Matthew A.Wilson's laboratory has been studying brain activity during sleep in search of its relationship with learning and memory. They have recently identified the first evidence of structured dreams in rodents during periods of paradoxical sleep, also known as REM sleep. In humans, periods of REM sleep are associated with vivid dreams. By monitoring the activity of cells in a region of the brain associated with episodic memory in humans and spatial memory in rodents, researchers in the Wilson lab have been able to match patterns produced as an animal performed a simple behavioral task with patterns produced during REM sleep. This study represents the first demonstration of the neural correlate of a memory trace that carries the broad content and temporal structure that corresponds to an identified behavioral episode or series of related episodes. It also provides direct evidence for dreaming in animals and offers a tool for examining the role of sleep and dreaming in memory formation and consolidation.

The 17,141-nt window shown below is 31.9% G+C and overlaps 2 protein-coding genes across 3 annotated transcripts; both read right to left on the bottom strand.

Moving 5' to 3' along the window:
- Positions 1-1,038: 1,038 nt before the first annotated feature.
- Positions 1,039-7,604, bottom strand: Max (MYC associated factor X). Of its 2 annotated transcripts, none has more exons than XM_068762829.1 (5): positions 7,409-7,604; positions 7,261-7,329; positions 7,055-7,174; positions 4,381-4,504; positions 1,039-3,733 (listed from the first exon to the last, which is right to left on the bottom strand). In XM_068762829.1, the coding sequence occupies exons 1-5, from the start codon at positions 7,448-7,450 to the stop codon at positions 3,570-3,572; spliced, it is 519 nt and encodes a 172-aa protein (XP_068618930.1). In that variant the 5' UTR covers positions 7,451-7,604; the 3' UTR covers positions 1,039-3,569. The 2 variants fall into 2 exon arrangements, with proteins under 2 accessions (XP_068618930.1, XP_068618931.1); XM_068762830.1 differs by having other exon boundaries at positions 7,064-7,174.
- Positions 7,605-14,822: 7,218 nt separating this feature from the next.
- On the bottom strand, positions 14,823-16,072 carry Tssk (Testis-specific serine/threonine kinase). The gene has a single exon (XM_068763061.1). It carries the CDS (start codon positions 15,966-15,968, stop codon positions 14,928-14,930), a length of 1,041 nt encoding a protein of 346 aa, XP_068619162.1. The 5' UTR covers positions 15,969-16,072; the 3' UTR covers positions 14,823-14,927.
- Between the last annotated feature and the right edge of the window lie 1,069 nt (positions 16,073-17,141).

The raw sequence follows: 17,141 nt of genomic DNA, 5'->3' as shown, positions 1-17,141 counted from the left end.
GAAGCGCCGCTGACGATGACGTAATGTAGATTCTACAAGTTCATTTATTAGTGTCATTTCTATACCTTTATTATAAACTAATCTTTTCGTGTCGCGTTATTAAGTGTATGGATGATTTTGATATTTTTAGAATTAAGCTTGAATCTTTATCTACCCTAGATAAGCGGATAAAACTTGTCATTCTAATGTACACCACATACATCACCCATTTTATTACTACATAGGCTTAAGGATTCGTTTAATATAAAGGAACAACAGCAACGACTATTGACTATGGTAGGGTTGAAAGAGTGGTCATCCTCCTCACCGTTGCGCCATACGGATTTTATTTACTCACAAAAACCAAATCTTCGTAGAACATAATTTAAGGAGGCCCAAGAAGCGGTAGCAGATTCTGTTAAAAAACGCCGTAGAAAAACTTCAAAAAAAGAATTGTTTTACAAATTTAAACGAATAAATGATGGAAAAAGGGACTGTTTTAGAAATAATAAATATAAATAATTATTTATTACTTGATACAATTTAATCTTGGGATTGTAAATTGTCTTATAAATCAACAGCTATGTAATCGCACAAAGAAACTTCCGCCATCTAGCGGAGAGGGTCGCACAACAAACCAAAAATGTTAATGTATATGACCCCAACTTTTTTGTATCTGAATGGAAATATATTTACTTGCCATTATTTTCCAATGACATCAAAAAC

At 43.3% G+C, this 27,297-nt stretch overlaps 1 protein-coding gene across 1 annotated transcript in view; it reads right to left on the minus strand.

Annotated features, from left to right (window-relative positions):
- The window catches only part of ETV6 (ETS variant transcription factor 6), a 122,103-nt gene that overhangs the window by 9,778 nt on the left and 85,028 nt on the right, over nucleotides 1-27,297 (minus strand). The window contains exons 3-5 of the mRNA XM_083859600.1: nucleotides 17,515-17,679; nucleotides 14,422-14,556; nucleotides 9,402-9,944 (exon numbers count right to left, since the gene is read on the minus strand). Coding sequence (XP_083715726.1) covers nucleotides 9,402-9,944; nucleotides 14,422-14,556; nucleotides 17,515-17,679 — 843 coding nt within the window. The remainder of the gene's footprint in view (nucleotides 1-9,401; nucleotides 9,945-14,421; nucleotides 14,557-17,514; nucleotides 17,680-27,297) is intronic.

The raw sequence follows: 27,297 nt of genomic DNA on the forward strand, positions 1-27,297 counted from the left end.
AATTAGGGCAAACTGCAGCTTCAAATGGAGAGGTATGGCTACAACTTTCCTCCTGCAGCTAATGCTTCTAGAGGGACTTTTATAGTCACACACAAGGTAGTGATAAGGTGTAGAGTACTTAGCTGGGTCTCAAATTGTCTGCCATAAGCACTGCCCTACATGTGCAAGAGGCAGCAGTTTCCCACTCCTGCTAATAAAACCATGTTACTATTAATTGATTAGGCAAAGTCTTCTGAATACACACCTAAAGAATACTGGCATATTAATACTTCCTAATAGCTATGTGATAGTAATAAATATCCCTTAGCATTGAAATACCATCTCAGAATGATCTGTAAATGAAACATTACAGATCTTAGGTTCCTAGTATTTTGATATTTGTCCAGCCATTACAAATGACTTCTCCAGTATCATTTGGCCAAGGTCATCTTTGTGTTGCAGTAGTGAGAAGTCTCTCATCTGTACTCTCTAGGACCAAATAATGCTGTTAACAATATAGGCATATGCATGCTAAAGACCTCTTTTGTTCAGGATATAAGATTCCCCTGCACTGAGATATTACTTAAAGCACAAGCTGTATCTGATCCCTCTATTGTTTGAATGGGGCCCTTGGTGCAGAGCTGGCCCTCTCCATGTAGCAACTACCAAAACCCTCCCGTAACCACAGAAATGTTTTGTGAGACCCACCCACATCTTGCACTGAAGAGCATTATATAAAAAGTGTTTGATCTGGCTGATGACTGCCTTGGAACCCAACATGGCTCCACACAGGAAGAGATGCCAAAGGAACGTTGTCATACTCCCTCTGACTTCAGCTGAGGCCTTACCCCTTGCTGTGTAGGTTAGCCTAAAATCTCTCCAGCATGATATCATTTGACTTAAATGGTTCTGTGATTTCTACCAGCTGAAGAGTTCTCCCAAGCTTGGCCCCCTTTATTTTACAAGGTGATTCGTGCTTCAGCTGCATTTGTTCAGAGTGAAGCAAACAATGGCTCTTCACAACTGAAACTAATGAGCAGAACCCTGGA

In the past year, Earl K. Miller's laboratory has made several important discoveries regarding the role of the prefrontal (PF) cortex in cognition. One line of work examines the brain mechanisms that mediate voluntary shifts in attention. Attention is important for normal cognition; we can only analyze a small portion of the world at any given moment. Dr. Miller has found that PF neurons convey information about stimuli that the animal intends to pay attention to and reflect shifts of attention before many other brain regions. This suggests that the PF cortex is a "control center" for attention and may lead to drug therapies that alleviate diseases such as Attention Deficit Disorder. In another line of work, Dr. Miller has shown that PF neurons play a role in recalling long-term memories, a process often disrupted during the course of normal aging. Finally, Dr. Miller has been exploring the very essence of cognition; the mechanisms that acquire and represent the "rules" used guide our thoughts and behaviors. He has found that as monkeys learn that a given sensory stimulus instructs a certain action, information about them gradually merges together in PF activity, producing neurons "tuned" for these acquired task rules. In sum, Dr. Miller's work has provided important insights into the neural mechanisms that regulate which information gains access to cognitive functions as well as the mechanisms that control them.